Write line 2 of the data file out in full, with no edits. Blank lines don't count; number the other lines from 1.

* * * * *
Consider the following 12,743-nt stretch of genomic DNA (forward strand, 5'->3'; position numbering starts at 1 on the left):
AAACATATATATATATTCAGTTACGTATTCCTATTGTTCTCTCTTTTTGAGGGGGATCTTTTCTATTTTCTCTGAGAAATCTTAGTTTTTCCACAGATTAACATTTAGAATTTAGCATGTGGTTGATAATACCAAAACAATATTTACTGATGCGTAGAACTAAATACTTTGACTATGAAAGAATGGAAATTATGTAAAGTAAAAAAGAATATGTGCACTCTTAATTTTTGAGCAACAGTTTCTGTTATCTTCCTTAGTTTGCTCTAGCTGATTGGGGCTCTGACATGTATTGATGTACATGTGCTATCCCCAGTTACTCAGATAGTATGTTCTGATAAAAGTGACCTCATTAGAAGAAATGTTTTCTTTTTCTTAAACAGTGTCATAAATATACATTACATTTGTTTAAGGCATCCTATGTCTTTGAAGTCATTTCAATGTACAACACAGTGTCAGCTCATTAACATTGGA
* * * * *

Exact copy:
AAACATATATATATATTCAGTTACGTATTCCTATTGTTCTCTCTTTTTGAGGGGGATCTTTTCTATTTTCTCTGAGAAATCTTAGTTTTTCCACAGATTAACATTTAGAATTTAGCATGTGGTTGATAATACCAAAACAATATTTACTGATGCGTAGAACTAAATACTTTGACTATGAAAGAATGGAAATTATGTAAAGTAAAAAAGAATATGTGCACTCTTAATTTTTGAGCAACAGTTTCTGTTATCTTCCTTAGTTTGCTCTAGCTGATTGGGGCTCTGACATGTATTGATGTACATGTGCTATCCCCAGTTACTCAGATAGTATGTTCTGATAAAAGTGACCTCATTAGAAGAAATGTTTTCTTTTTCTTAAACAGTGTCATAAATATACATTACATTTGTTTAAGGCATCCTATGTCTTTGAAGTCATTTCAATGTACAACACAGTGTCAGCTCATTAACATTGGA